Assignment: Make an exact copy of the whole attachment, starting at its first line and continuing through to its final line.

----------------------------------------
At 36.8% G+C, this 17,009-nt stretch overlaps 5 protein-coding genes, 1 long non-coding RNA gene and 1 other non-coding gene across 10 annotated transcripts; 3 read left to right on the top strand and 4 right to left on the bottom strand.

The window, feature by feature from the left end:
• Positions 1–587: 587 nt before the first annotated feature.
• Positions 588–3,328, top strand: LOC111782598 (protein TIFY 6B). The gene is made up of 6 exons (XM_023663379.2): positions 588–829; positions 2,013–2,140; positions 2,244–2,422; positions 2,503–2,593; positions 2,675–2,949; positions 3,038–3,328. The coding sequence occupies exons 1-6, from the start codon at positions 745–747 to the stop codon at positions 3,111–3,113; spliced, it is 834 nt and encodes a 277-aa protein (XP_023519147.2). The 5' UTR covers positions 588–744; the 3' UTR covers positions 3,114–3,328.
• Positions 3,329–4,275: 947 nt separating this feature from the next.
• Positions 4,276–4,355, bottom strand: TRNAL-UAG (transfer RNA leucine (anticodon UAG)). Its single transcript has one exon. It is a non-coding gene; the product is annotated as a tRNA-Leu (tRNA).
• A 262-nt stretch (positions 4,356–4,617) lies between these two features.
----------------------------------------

At 36.8% G+C, this 17,009-nt stretch overlaps 5 protein-coding genes, 1 long non-coding RNA gene and 1 other non-coding gene across 10 annotated transcripts; 3 read left to right on the top strand and 4 right to left on the bottom strand.

The window, feature by feature from the left end:
• Positions 1–587: 587 nt before the first annotated feature.
• Positions 588–3,328, top strand: LOC111782598 (protein TIFY 6B). The gene is made up of 6 exons (XM_023663379.2): positions 588–829; positions 2,013–2,140; positions 2,244–2,422; positions 2,503–2,593; positions 2,675–2,949; positions 3,038–3,328. The coding sequence occupies exons 1-6, from the start codon at positions 745–747 to the stop codon at positions 3,111–3,113; spliced, it is 834 nt and encodes a 277-aa protein (XP_023519147.2). The 5' UTR covers positions 588–744; the 3' UTR covers positions 3,114–3,328.
• Positions 3,329–4,275: 947 nt separating this feature from the next.
• Positions 4,276–4,355, bottom strand: TRNAL-UAG (transfer RNA leucine (anticodon UAG)). Its single transcript has one exon. It is a non-coding gene; the product is annotated as a tRNA-Leu (tRNA).
• A 262-nt stretch (positions 4,356–4,617) lies between these two features.